Some welcome changes to the taxation of employee expenses and benefits are included in the draft Finance Bill, following a review by the Office of Tax Simplification, but a more difficult issue concerning the use of umbrella companies and “salary sacrifice” was addressed in a separate consultation published on 16 December.
The government noted an increase in “the use of overarching contracts [OACs] by umbrella companies and employment agencies who seek to use such contracts to exploit the tax rules for travel and subsistence for temporary workers”.
HMRC said: “Whilst individuals engaged under an OAC by an umbrella company may be in a position to pay less tax than an identical worker engaged under traditional employment business arrangements, any financial benefit to the individual can often be offset by the administrative fees charged to them by their umbrella company. This can mean there is only marginal, or even negative financial benefit to the individual to being engaged under an OAC instead of under a traditional employment business arrangement.”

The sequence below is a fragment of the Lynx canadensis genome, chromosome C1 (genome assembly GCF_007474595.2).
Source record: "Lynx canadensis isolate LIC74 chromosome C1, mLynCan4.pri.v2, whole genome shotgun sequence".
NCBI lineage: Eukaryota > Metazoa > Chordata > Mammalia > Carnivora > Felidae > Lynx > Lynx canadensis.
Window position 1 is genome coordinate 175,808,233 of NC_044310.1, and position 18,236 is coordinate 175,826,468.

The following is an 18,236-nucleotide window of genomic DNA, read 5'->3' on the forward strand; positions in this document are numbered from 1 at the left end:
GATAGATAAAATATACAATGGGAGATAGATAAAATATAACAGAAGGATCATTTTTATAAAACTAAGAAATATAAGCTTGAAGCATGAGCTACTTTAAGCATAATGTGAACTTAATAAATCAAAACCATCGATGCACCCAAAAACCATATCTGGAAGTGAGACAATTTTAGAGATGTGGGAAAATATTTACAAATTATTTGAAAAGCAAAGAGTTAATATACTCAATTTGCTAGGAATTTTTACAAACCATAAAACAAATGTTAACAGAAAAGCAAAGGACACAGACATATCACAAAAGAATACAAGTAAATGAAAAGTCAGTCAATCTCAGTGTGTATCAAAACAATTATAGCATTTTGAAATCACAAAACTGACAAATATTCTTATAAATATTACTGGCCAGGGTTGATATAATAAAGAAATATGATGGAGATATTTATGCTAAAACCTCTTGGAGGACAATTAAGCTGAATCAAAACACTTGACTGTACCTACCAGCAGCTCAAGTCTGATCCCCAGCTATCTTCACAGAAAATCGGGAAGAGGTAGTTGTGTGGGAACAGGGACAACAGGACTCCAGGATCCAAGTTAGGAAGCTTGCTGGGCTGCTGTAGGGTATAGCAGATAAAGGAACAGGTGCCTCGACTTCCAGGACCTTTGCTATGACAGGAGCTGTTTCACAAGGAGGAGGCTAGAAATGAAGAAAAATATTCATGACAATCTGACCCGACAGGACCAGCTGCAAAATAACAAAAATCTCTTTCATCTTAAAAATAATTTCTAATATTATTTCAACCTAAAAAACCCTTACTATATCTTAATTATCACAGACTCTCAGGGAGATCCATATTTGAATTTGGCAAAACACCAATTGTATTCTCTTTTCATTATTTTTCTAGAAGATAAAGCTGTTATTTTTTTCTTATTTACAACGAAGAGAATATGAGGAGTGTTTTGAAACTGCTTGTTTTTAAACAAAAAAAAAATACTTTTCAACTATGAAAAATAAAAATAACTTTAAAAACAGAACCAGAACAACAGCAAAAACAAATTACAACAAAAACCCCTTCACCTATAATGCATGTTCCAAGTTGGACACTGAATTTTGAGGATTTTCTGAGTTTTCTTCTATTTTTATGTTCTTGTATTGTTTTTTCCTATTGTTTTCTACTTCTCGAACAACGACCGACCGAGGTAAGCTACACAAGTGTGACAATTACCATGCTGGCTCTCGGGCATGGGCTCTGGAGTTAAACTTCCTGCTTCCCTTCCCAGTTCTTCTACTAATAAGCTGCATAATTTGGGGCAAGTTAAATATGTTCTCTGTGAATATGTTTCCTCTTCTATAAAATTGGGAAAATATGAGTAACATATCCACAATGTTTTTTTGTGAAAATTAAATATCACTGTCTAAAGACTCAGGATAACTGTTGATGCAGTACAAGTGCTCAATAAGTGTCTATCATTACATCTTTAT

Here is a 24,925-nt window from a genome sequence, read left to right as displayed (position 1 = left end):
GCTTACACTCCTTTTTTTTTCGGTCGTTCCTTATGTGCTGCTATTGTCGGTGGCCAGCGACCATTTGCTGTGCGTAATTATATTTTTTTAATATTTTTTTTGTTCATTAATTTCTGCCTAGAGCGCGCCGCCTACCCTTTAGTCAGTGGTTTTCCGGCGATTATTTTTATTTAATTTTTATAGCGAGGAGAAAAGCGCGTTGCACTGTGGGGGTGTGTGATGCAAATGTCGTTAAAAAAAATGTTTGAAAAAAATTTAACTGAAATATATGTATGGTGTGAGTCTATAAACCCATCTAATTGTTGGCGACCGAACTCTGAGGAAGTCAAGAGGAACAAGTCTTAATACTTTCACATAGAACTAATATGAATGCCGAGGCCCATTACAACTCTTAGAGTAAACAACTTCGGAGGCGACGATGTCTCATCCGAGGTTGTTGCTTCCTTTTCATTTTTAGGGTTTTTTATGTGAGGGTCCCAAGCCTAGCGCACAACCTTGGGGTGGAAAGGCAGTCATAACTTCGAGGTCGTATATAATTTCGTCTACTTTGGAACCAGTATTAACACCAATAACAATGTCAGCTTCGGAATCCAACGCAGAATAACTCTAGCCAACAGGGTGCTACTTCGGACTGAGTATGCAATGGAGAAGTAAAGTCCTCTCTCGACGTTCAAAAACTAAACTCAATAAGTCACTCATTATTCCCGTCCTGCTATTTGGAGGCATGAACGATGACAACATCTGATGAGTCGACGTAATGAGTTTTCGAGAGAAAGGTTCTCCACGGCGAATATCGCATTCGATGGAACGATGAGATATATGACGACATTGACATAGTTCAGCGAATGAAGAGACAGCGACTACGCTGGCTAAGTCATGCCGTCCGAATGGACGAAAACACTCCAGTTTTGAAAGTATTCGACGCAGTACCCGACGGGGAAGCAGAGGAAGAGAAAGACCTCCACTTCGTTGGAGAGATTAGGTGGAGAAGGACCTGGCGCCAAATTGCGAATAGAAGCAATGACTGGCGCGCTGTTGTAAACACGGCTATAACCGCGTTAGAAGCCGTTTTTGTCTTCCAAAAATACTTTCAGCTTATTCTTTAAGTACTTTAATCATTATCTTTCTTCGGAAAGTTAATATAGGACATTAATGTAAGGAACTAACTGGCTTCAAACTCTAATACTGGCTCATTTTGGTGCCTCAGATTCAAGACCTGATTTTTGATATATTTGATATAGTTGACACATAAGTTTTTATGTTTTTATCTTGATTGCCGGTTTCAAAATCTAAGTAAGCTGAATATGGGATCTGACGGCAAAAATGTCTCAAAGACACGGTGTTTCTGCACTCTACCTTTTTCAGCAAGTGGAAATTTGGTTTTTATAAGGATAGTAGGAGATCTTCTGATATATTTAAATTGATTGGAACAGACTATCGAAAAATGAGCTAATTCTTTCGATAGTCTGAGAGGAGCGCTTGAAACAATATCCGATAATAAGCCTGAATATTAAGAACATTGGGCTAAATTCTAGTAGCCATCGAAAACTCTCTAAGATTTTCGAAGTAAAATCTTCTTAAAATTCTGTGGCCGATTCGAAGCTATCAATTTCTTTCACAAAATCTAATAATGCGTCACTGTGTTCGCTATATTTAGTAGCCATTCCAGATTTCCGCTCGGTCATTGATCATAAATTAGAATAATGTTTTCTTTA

Yesterday the Chartered Institute of Taxation’s Low Incomes Tax Reform Group said in its response to the consultation that “great care” should be taken to ensure that there are no unintended consequences of a change in the legislation. Pursuing a worker rather than the employer for unpaid tax could lead to a contention that the worker has over-claimed tax credits, for example. The group suggested that workers unwittingly caught up in a “non-compliant” scheme should not be pursued for tax arrears for years prior to the proposed change.
I discuss these reforms in my latest article for Tolley’s Company Secretary’s Review.